Heating and cooling of buildings is the leading contributor to electricity consumption all over the world today. In the light of this, the Delhi Government has approved ECBC for all buildings of Government, focuses on creating energy-efficient green buildings. The code sets down norms on energy efficiency, ventilation, ceilings, windows, use of materials that do not absorb heat and rain water harvesting, will now be incorporated into building bylaws. All Government housing systems, apart from the actual building code, will also have solar water heating systems as prescribed by the ECBC. Construction work for like complexes of municipalities and local bodies, boards, corporations, Government-aided institutions and other autonomous bodies of the city will follow ECBC.
Buildings will also be audited under the system. Given the huge carbon cost of buildings, the concept of green buildings has become highly popular at international level.
"The Government's initiative is to make the people aware of the code first. After that, it will make it mandatory for the commercial buildings," said a source in the Delhi Government. The ECBC, a flagship scheme run by the Bureau of Energy Efficiency, will be enforced on a mandatory basis in Government buildings.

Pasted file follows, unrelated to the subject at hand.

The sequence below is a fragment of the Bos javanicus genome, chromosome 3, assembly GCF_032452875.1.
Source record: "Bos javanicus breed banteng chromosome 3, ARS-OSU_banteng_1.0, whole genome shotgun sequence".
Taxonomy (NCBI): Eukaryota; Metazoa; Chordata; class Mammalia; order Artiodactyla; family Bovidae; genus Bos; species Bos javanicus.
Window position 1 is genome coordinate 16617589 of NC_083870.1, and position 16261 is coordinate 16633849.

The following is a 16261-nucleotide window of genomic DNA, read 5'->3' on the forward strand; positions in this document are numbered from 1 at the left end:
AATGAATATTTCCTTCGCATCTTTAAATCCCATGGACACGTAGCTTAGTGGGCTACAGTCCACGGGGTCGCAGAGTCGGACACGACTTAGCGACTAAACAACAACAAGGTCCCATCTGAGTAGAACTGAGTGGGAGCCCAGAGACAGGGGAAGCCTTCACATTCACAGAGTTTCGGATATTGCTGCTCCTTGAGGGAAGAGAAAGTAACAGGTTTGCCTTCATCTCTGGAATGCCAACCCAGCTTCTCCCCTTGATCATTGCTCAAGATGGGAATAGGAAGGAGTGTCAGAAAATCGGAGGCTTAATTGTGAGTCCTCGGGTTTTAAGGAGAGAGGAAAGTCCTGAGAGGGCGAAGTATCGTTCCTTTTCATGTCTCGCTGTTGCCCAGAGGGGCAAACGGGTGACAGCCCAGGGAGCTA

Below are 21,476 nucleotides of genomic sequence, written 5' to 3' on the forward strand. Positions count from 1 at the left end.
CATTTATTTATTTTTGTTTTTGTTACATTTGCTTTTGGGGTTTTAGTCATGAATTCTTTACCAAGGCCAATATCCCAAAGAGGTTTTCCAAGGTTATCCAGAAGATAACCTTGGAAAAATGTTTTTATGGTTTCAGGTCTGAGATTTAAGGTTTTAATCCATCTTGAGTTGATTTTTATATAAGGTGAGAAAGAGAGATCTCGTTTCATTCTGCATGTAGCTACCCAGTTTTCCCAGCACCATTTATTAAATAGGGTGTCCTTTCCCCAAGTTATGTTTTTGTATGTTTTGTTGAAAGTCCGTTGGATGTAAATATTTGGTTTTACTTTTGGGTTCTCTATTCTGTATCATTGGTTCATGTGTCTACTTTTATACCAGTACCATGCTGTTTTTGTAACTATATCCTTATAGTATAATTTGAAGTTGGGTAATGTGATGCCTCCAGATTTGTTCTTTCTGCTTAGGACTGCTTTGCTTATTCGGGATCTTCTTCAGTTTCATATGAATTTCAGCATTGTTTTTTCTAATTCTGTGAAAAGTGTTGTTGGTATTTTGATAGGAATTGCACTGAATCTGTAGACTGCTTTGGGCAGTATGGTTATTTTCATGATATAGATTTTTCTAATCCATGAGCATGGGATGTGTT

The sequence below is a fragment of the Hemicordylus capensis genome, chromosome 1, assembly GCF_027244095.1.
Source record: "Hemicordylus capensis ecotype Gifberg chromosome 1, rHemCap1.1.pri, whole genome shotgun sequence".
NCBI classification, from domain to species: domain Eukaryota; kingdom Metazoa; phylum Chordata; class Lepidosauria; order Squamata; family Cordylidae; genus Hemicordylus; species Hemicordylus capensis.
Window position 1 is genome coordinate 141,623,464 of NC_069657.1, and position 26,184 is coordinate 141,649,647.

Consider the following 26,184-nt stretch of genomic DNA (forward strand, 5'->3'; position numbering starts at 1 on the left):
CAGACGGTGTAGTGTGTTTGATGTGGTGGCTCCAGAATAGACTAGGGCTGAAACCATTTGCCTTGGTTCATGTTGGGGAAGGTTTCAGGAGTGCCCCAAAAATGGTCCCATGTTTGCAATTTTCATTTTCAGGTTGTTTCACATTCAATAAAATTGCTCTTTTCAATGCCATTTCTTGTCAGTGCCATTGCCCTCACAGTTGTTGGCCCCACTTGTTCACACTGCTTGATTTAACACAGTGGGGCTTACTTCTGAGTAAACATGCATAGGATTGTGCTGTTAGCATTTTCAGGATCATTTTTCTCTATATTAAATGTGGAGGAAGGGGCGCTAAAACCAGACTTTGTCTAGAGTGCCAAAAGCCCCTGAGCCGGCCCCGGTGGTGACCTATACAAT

About ECBC user guide
ECBC User Guide has been produced to assist Government of India in the implementation of ECBC, which was launched by Ministry of Power in May 2007. It is hoped that this document will help in creating awareness and enhancing understanding about the ECBC. ECO-III Project has developed Tip Sheets and Design Guides in the past to help in the ECBC implementation efforts. More information as well as electronic copies of all the publications can be accessed at www.eco3.org.
The Energy Conservation Building Code (ECBC), launched on 28 June 2007, is a document that specifies the energy performance requirements for all commercial buildings that are to be constructed in India. Buildings with an electrical connected load of 100 kW or more are covered by the ECBC. The ECBC was developed by an Expert Committee, set up by India's Bureau of Energy Efficiency, with support and guidance from United States Agency for International Development (USAID) and significant inputs from various other stakeholders such as practicing architects, consultants, educational institutions and other government organizations.